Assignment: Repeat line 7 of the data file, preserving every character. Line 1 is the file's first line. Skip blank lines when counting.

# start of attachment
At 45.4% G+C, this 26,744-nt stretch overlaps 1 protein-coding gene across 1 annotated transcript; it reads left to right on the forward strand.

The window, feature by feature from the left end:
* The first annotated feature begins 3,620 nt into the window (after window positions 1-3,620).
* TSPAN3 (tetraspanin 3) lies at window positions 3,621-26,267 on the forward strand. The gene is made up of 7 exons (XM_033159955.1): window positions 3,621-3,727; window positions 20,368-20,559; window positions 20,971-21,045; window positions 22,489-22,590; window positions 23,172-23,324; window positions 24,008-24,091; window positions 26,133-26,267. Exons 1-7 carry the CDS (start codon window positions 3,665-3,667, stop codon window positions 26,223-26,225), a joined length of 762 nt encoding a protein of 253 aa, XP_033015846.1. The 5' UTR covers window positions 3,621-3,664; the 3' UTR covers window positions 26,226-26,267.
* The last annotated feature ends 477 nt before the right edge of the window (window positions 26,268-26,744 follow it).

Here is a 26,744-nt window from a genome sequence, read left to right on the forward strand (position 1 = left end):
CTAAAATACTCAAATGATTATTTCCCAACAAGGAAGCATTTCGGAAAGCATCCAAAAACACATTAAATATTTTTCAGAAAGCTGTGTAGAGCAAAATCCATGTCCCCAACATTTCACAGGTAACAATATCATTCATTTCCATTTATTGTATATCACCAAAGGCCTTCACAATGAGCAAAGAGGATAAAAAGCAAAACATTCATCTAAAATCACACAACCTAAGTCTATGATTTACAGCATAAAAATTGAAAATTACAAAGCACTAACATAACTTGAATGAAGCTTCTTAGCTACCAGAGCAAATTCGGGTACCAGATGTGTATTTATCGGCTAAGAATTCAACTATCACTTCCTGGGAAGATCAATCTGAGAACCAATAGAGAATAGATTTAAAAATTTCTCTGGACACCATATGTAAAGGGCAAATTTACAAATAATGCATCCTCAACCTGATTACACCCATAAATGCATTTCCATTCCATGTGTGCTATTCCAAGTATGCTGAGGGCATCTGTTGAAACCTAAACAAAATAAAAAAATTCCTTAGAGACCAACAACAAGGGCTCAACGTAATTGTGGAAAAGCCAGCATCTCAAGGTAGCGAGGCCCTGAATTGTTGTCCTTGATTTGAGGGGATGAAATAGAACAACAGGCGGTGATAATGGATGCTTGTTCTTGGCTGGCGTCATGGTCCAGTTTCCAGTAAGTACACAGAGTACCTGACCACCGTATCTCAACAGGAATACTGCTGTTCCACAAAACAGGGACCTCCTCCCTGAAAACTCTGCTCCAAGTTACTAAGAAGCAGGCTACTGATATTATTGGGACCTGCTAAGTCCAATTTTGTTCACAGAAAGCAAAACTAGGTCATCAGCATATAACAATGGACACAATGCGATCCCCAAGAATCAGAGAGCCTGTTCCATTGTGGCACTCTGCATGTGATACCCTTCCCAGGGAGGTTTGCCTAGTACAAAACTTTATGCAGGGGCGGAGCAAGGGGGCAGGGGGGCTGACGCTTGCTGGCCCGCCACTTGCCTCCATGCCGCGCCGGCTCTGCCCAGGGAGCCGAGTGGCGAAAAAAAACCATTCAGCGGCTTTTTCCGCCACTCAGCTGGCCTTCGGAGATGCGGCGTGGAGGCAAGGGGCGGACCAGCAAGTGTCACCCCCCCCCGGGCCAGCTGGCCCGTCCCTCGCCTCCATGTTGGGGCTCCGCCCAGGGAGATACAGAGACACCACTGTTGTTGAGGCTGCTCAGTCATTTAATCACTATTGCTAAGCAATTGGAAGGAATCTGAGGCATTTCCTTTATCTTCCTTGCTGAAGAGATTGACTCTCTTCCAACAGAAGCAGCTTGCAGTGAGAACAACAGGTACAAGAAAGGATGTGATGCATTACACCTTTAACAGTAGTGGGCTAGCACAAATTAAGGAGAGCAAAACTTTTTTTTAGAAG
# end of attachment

CTAAAATACTCAAATGATTATTTCCCAACAAGGAAGCATTTCGGAAAGCATCCAAAAACACATTAAATATTTTTCAGAAAGCTGTGTAGAGCAAAATCCATGTCCCCAACATTTCACAGGTAACAATATCATTCATTTCCATTTATTGTATATCACCAAAGGCCTTCACAATGAGCAAAGAGGATAAAAAGCAAAACATTCATCTAAAATCACACAACCTAAGTCTATGATTTACAGCATAAAAATTGAAAATTACAAAGCACTAACATAACTTGAATGAAGCTTCTTAGCTACCAGAGCAAATTCGGGTACCAGATGTGTATTTATCGGCTAAGAATTCAACTATCACTTCCTGGGAAGATCAATCTGAGAACCAATAGAGAATAGATTTAAAAATTTCTCTGGACACCATATGTAAAGGGCAAATTTACAAATAATGCATCCTCAACCTGATTACACCCATAAATGCATTTCCATTCCATGTGTGCTATTCCAAGTATGCTGAGGGCATCTGTTGAAACCTAAACAAAATAAAAAAATTCCTTAGAGACCAACAACAAGGGCTCAACGTAATTGTGGAAAAGCCAGCATCTCAAGGTAGCGAGGCCCTGAATTGTTGTCCTTGATTTGAGGGGATGAAATAGAACAACAGGCGGTGATAATGGATGCTTGTTCTTGGCTGGCGTCATGGTCCAGTTTCCAGTAAGTACACAGAGTACCTGACCACCGTATCTCAACAGGAATACTGCTGTTCCACAAAACAGGGACCTCCTCCCTGAAAACTCTGCTCCAAGTTACTAAGAAGCAGGCTACTGATATTATTGGGACCTGCTAAGTCCAATTTTGTTCACAGAAAGCAAAACTAGGTCATCAGCATATAACAATGGACACAATGCGATCCCCAAGAATCAGAGAGCCTGTTCCATTGTGGCACTCTGCATGTGATACCCTTCCCAGGGAGGTTTGCCTAGTACAAAACTTTATGCAGGGGCGGAGCAAGGGGGCAGGGGGGCTGACGCTTGCTGGCCCGCCACTTGCCTCCATGCCGCGCCGGCTCTGCCCAGGGAGCCGAGTGGCGAAAAAAAACCATTCAGCGGCTTTTTCCGCCACTCAGCTGGCCTTCGGAGATGCGGCGTGGAGGCAAGGGGCGGACCAGCAAGTGTCACCCCCCCCCGGGCCAGCTGGCCCGTCCCTCGCCTCCATGTTGGGGCTCCGCCCAGGGAGATACAGAGACACCACTGTTGTTGAGGCTGCTCAGTCATTTAATCACTATTGCTAAGCAATTGGAAGGAATCTGAGGCATTTCCTTTATCTTCCTTGCTGAAGAGATTGACTCTCTTCCAACAGAAGCAGCTTGCAGTGAGAACAACAGGTACAAGAAAGGATGTGATGCATTACACCTTTAACAGTAGTGGGCTAGCACAAATTAAGGAGAGCAAAACTTTTTTTTAGAAG